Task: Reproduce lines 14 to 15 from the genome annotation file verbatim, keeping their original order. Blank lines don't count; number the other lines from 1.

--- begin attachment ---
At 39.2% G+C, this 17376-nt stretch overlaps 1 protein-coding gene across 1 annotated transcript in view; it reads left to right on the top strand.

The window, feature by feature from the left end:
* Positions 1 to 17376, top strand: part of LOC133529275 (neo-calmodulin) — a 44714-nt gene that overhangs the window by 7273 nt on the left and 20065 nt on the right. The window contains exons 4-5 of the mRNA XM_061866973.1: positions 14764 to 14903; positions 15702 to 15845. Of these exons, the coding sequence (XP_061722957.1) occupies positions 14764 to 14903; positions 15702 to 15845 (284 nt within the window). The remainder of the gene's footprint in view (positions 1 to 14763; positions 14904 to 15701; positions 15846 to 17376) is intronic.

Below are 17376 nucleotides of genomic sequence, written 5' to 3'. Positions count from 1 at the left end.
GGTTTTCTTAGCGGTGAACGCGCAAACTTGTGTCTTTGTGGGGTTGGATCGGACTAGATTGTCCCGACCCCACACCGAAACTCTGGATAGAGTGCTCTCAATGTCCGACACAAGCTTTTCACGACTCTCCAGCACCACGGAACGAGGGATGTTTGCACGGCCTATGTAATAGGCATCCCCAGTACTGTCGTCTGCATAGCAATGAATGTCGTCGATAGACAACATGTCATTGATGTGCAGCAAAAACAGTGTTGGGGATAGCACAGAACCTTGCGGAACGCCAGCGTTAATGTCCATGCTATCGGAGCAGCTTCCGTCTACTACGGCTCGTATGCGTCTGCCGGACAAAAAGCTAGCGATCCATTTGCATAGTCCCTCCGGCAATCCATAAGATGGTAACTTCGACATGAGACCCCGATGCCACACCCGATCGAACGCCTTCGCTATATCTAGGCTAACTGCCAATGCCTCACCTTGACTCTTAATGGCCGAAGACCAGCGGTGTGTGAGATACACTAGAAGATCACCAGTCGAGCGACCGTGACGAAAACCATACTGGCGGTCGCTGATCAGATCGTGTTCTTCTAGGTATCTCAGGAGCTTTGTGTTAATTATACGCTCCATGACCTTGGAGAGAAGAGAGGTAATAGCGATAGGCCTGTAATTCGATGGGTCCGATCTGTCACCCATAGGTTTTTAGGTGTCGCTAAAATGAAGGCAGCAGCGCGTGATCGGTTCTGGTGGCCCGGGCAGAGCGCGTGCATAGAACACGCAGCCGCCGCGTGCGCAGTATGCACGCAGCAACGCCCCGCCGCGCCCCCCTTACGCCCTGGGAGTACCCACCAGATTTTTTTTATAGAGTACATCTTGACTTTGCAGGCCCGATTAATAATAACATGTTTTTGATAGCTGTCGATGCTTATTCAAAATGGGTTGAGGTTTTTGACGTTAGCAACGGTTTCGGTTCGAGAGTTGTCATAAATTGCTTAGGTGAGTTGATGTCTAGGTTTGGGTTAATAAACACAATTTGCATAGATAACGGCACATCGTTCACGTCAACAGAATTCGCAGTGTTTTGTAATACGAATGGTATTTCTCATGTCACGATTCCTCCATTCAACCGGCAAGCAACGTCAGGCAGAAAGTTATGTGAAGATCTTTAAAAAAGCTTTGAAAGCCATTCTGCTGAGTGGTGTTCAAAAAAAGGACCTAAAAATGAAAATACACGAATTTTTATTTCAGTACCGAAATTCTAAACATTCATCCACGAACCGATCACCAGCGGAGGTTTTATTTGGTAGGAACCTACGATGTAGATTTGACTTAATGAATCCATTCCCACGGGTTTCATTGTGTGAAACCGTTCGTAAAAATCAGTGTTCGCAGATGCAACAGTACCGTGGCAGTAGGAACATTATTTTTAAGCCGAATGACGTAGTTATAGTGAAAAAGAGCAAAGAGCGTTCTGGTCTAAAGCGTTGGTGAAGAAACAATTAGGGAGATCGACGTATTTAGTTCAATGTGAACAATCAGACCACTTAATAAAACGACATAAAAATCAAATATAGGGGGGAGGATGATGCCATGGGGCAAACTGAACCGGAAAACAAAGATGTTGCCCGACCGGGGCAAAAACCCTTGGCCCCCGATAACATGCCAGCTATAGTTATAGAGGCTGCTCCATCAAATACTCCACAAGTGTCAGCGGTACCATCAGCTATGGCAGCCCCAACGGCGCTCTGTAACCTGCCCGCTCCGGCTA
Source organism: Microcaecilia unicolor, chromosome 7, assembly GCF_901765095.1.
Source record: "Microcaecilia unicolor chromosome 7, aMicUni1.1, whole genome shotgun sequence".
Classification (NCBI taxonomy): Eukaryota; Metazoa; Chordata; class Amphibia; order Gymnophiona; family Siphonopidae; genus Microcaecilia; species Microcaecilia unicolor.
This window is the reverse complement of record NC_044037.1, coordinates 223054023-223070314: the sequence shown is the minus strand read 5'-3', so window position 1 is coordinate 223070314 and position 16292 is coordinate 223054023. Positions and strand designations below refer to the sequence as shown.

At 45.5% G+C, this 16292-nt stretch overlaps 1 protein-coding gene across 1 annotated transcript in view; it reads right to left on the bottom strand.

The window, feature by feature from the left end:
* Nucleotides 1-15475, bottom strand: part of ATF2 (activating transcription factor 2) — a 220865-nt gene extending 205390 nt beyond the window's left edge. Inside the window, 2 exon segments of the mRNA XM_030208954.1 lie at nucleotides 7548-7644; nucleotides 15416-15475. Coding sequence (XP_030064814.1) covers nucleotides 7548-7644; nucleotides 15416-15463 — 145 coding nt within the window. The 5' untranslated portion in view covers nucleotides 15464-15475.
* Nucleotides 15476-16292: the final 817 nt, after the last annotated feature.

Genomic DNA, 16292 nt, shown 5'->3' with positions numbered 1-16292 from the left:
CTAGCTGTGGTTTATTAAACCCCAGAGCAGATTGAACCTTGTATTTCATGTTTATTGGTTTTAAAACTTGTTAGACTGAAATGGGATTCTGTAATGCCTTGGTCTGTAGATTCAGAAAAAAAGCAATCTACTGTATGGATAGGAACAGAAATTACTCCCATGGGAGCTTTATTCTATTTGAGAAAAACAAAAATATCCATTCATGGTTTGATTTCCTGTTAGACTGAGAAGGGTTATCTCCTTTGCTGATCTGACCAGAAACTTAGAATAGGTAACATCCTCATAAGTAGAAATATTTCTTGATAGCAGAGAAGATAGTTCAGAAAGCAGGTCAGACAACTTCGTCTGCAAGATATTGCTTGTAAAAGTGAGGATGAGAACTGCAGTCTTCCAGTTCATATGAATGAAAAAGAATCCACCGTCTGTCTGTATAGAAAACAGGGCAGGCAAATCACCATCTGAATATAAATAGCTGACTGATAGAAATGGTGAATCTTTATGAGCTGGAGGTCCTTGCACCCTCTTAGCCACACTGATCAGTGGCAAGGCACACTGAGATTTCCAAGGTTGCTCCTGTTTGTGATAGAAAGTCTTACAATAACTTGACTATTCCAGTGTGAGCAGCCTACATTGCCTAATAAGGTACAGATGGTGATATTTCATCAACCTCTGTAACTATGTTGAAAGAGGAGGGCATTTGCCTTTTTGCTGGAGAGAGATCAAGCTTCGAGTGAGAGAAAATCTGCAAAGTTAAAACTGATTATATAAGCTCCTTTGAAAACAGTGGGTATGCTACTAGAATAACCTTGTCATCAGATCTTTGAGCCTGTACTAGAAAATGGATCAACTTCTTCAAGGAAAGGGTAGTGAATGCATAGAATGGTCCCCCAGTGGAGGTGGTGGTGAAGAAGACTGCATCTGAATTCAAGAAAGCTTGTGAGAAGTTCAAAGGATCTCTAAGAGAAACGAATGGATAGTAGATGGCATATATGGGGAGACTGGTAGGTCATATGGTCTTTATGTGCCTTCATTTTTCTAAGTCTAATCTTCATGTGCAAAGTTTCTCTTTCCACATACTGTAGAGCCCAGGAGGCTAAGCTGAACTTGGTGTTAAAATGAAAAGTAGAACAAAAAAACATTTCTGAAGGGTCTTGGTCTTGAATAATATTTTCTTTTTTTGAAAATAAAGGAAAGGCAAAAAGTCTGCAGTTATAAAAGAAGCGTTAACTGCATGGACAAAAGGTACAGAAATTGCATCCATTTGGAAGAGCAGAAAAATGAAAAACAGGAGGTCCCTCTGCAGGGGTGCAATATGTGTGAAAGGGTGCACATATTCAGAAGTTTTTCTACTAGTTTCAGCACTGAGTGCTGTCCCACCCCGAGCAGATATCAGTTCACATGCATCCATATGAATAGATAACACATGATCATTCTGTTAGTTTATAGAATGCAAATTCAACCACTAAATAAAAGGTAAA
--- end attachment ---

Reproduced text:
Genomic DNA, 16292 nt, shown 5'->3' with positions numbered 1-16292 from the left:
CTAGCTGTGGTTTATTAAACCCCAGAGCAGATTGAACCTTGTATTTCATGTTTATTGGTTTTAAAACTTGTTAGACTGAAATGGGATTCTGTAATGCCTTGGTCTGTAGATTCAGAAAAAAAGCAATCTACTGTATGGATAGGAACAGAAATTACTCCCATGGGAGCTTTATTCTATTTGAGAAAAACAAAAATATCCATTCATGGTTTGATTTCCTGTTAGACTGAGAAGGGTTATCTCCTTTGCTGATCTGACCAGAAACTTAGAATAGGTAACATCCTCATAAGTAGAAATATTTCTTGATAGCAGAGAAGATAGTTCAGAAAGCAGGTCAGACAACTTCGTCTGCAAGATATTGCTTGTAAAAGTGAGGATGAGAACTGCAGTCTTCCAGTTCATATGAATGAAAAAGAATCCACCGTCTGTCTGTATAGAAAACAGGGCAGGCAAATCACCATCTGAATATAAATAGCTGACTGATAGAAATGGTGAATCTTTATGAGCTGGAGGTCCTTGCACCCTCTTAGCCACACTGATCAGTGGCAAGGCACACTGAGATTTCCAAGGTTGCTCCTGTTTGTGATAGAAAGTCTTACAATAACTTGACTATTCCAGTGTGAGCAGCCTACATTGCCTAATAAGGTACAGATGGTGATATTTCATCAACCTCTGTAACTATGTTGAAAGAGGAGGGCATTTGCCTTTTTGCTGGAGAGAGATCAAGCTTCGAGTGAGAGAAAATCTGCAAAGTTAAAACTGATTATATAAGCTCCTTTGAAAACAGTGGGTATGCTACTAGAATAACCTTGTCATCAGATCTTTGAGCCTGTACTAGAAAATGGATCAACTTCTTCAAGGAAAGGGTAGTGAATGCATAGAATGGTCCCCCAGTGGAGGTGGTGGTGAAGAAGACTGCATCTGAATTCAAGAAAGCTTGTGAGAAGTTCAAAGGATCTCTAAGAGAAACGAATGGATAGTAGATGGCATATATGGGGAGACTGGTAGGTCATATGGTCTTTATGTGCCTTCATTTTTCTAAGTCTAATCTTCATGTGCAAAGTTTCTCTTTCCACATACTGTAGAGCCCAGGAGGCTAAGCTGAACTTGGTGTTAAAATGAAAAGTAGAACAAAAAAACATTTCTGAAGGGTCTTGGTCTTGAATAATATTTTCTTTTTTTGAAAATAAAGGAAAGGCAAAAAGTCTGCAGTTATAAAAGAAGCGTTAACTGCATGGACAAAAGGTACAGAAATTGCATCCATTTGGAAGAGCAGAAAAATGAAAAACAGGAGGTCCCTCTGCAGGGGTGCAATATGTGTGAAAGGGTGCACATATTCAGAAGTTTTTCTACTAGTTTCAGCACTGAGTGCTGTCCCACCCCGAGCAGATATCAGTTCACATGCATCCATATGAATAGATAACACATGATCATTCTGTTAGTTTATAGAATGCAAATTCAACCACTAAATAAAAGGTAAA